From the outside, Abasto with its white walls and floodlights could easily be mistaken for a warehouse inspired by an Edward Hopper painting. Once used as grain depot in the municipality of Usaquén, hence its name in Spanish, Abasto is an airy, beautifully decorated restaurant catering to a clientele in search of healthy foods and dishes served with Mediterranean and North African ingredients.

With its lofty dining area and seating lounge, Abasto is also a café and “bodega” where carefully-chosen fresh produce and wines are sold on the premises. Most of the ingredients which chef Luz Beatrice Vélez and her staff incorporate into the menu can be purchased at Abasto making the trip to the north of the city more than just a dining experience.

After opening its doors in 2007, Abasto established itself as one of the city’s more informal restaurants with a varied menu and reasonable prices. Lunch and dinner specials are hand-written in chalk next to an open kitchen giving the restaurant more of a European bistro-like ambience. A varied music playlist adds to Abasto’s appeal, as chef Vélez personally oversees every aspect of her gourmet venue.

Abasto is a delight on the senses. From the flowing melodies of the by-gone British pop invasion of the 1980s to the Moroccan cous cous served in black earthenware bowls from the Chamba community in southern Tolima, Vélez draws on many international influences without compromising a Colombian identity. Local fruits such as lulo, mango and maracuya are offered, while favorites such as fresh corn empanadas with a Mexican mole dip find their way to the table. Other favorites to nibble on include the Santa Rosa chorizos and antipasto made with grilled vegetables and local goat cheese.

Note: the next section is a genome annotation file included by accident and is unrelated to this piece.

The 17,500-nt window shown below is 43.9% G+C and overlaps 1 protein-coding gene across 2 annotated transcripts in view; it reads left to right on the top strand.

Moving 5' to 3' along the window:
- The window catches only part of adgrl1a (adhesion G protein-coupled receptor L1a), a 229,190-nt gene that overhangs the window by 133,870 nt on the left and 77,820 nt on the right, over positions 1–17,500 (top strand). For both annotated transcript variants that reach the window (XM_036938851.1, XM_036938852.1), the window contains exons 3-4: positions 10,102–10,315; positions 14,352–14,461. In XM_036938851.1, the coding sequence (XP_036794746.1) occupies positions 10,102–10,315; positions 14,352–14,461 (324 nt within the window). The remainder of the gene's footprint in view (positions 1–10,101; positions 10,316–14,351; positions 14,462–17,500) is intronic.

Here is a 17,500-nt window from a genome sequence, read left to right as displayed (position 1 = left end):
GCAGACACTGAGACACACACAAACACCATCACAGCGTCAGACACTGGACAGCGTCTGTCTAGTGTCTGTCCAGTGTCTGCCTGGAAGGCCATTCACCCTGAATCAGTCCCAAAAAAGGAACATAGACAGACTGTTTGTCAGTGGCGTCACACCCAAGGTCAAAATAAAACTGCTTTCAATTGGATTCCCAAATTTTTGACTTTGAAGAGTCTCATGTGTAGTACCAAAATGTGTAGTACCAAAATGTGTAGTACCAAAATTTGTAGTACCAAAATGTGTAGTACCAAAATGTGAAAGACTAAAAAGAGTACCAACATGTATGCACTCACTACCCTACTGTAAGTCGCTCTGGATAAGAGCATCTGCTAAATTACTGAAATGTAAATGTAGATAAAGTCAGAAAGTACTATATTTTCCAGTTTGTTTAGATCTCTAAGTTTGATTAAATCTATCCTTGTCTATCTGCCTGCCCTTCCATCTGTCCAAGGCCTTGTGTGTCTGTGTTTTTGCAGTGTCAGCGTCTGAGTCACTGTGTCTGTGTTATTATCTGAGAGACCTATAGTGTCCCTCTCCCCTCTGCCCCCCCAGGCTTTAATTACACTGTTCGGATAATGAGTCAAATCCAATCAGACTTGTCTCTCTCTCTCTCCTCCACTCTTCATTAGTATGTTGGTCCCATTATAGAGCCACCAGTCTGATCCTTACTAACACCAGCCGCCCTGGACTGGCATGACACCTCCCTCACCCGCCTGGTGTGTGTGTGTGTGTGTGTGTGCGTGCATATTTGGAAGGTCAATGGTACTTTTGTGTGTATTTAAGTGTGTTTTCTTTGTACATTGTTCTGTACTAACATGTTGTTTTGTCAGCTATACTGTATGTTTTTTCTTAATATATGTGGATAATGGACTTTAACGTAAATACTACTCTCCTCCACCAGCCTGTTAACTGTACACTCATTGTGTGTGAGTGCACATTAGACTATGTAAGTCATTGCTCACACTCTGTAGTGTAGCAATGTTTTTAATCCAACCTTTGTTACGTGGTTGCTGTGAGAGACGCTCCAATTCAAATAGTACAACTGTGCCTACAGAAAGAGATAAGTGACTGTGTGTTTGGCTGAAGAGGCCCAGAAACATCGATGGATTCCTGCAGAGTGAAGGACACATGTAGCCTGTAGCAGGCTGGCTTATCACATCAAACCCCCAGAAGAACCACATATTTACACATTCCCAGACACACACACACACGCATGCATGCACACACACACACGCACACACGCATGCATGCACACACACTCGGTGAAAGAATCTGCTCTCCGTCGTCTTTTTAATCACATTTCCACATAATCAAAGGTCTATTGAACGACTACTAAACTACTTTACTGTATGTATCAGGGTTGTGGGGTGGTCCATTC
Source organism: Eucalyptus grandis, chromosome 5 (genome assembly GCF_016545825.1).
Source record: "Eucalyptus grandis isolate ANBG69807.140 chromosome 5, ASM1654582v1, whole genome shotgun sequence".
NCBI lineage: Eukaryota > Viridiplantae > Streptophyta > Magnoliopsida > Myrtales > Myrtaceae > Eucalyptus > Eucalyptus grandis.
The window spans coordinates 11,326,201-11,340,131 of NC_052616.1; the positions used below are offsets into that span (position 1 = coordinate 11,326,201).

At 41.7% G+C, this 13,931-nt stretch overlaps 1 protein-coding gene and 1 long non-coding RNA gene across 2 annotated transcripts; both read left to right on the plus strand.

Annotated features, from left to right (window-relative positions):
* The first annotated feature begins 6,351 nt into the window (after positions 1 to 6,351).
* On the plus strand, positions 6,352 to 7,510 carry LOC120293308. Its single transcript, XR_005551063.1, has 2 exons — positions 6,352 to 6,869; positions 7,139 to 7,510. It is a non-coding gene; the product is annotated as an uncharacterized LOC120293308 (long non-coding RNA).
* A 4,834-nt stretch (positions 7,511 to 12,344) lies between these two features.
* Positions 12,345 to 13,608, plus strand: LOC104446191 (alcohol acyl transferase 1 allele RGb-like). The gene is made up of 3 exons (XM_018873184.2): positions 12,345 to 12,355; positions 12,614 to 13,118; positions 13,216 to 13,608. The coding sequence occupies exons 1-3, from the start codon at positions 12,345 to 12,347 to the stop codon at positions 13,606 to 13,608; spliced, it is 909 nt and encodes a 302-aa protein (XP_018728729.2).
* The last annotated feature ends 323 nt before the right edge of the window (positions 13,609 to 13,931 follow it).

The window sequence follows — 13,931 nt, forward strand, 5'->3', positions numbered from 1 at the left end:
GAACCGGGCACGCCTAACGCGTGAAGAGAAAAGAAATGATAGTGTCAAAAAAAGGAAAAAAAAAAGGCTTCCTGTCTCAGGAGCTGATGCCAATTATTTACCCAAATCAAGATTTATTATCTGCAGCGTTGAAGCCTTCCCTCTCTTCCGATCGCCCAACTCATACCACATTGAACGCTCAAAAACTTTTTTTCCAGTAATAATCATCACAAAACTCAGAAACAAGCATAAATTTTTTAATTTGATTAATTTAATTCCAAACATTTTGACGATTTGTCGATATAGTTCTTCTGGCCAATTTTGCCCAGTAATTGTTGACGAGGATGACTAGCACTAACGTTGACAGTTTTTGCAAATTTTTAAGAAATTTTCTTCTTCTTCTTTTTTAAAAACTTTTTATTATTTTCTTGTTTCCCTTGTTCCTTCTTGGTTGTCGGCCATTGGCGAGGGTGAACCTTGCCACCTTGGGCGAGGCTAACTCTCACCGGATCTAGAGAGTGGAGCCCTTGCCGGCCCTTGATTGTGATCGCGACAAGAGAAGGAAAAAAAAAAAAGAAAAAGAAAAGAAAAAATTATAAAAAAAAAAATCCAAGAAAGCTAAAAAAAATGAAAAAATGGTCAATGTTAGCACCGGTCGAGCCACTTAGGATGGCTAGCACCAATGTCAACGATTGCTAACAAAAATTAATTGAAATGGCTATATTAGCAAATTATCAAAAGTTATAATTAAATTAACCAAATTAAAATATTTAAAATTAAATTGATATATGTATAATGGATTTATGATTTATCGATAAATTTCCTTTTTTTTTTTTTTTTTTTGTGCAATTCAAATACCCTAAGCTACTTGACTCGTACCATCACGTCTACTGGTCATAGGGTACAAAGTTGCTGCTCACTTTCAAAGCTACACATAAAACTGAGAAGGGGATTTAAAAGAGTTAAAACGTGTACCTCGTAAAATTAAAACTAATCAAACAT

Having traveled extensively through countries such as Germany, China, Mexico and Vietnam, Luz Beatrice incorporates specific cooking techniques and influences from each country without falling into ‘fusion’ confusion. “It is a mixture of all that I have lived,” says the chef, as she tries to catch her breath during a busy lunchtime rush. Open seven days a week, Abasto also offers a weekend breakfast for those with an appetite for Colombian arepa de huevo, a typical corn and egg patty from the coast as well as European favorites such as fried tomatoes and grilled sausages. Brunch starts at 9:00 a.m on Saturday and Sunday and runs until 2:00 p.m.

One of the charming qualities of Abasto is its capacity to evolve and change. The beige paper menu reveals the “market” nature of an establishment which keeps its prices affordable. The shrimp in coconut sauce with achiote and sweet aji peppers and daily offering of fresh fish from Cartagena, such as the white tuna and sea bass, are also highly recommended dishes.

In a city in which finding a good roast is difficult, Abasto has made this possible. On weekends roasted chicken and a very British roast beef are very much in demand and served generously in their natural juice. In this artsy diner, in the heart of Usaquén’s colonial quarter, the tradition of the Sunday lunch lives on. Arriba Abasto.

 

Carrera 6 No. 119B-52